Turkish lira continues to collapse as President Erdogan declares state of emergency. Turkish brokers still offering unchanged trading conditions but more Western firms are taking risk management precautions.
This afternoon, Turkish President Recep Tayyip Erdogan declared a three month state of emergency across the nation for three months as a result of the failed military coup that took place on Friday last week.
The emergency allows President Erdogan an the cabinet to bypass parliament when introducing new laws and allows the government to restrict or suspend freedoms or rights.
As President Erdogan spoke today, saying “All viruses within the armed forces will be cleaned”, the effect on the currency markets has once again been vast.
The Turkish Lira began its rapid downward spiral on Friday as the coup was attempted, and remarkably Turkish FX brokers took absolutely no action to restrict trading, increase margin requirements or decrease leverage on Turkish Lira pairs, however Western brokerages began to set their platforms to close only on Turkish Lira pairs, and in some cases continue trading but with higher margin requirements or reduced leverage.
The Turkish Lira has once again begun to take a rapid downturn in value as the instability within the country continues, collapsing in value from its already low point to a new low of $0.3259 to 1 Lira.
Just an hour after the state of emergency was declared, Switzerland’s Dukascopy Bank SA has made a quick change to its trading conditions, stating that due a possible risk of significant price gaps and low liquidity on TRY instruments, which may cause negative equity on client accounts, Dukascopy Bank and Dukascopy Europe are implementing a maximum leverage of 1:10 for EUR/TRY and USD/TRY exposures as of 27 July 2016 at 10:00 GMT.
The company has asked that traders estimate their margin usage at the moment when the leverage reduction will be applied and adjust their exposure if needed.
For all Dukascopy accounts where there is no exposure in EUR/TRY and USD/TRY the lower maximum leverage will be applied today, 21 July 2016.
Turkey has a very well developed domestic FX industry, its brokers serving only Turkish clients and having their own technology firms as part of the brokerage, therefore by way of stringent regulation, brokers in Turkey are forced to be specialists in their own domestic market.
Strangely, only Western brokerages have actually taken action and even today it is entirely possible to trade all FX pairs including the Turkish Lira via all of Turkey’s brokerages.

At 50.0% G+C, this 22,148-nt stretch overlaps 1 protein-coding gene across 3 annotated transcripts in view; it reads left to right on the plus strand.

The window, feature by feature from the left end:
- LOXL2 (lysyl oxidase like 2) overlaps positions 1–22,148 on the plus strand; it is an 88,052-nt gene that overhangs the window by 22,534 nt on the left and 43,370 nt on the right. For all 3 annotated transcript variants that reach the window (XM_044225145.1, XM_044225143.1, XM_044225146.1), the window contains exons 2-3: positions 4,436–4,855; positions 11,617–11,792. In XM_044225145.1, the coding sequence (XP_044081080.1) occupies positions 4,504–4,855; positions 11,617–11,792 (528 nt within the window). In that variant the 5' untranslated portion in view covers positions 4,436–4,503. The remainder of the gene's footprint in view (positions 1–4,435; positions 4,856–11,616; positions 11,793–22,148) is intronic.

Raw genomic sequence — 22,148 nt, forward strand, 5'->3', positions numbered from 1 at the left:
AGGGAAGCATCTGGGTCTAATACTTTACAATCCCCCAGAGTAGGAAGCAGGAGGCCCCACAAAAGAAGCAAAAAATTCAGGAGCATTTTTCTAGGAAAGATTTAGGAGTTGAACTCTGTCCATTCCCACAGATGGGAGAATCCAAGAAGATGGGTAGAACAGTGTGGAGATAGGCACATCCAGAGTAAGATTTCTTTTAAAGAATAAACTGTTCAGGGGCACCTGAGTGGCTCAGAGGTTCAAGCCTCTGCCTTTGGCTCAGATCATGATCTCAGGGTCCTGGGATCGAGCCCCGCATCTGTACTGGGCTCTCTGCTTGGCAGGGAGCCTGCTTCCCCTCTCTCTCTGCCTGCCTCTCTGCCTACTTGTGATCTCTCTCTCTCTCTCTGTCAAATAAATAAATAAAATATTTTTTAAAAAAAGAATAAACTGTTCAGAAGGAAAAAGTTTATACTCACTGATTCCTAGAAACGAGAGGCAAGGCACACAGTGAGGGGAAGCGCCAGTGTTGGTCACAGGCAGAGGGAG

FinanceFeeds tested Integral Menkul Degerler’s platform on Friday just after the attempted coup took place, and then again this afternoon after the state of emergency was declared, on which it is entirely possible to trade Lira against all pairs, without any restriction.
Destek Menkul Degerler, one of Turkey’s largest brokerages is still offering Turkish Lira trading with absolutely no restrictions in margin or leverage compared to normal trading terms, however the firm issued a warning on its website to investors on Friday, advising them to take their own precautions. The notice (in Turkish) is still present on the site.
The notice says
“Dear Investors. On July 15th, 2016, events in our country have occurred and impacted on the Turkish lira by causing high volatility. On July 18, 2016, the market price in Lira is very difficult to measure. Our investors are advised to adjust to the status of this development and take into account the margin collateral. Also purchase and sales quotations applied by the bank will be quite high. To our investors who make Turkish Lira denominated money transfers, we strongly advise to consider the situation. Our investors who want to transfer money to support FX accounts outside of work hours can use Garanti Bank, Yapi Kredi Bank, Akbank, İş Bank, Finance Bank, TEB and Agricultural Bank by submitting payments in dollars by wire transfer to our TL accounts.”
Whilst this is sage advice, it does not prevent traders from taking positions on a currency that is central to fiscal volatility against a stable major and exposing themselves to negative client balances, or the broker to potential inability to cover such balances should they go the wrong way.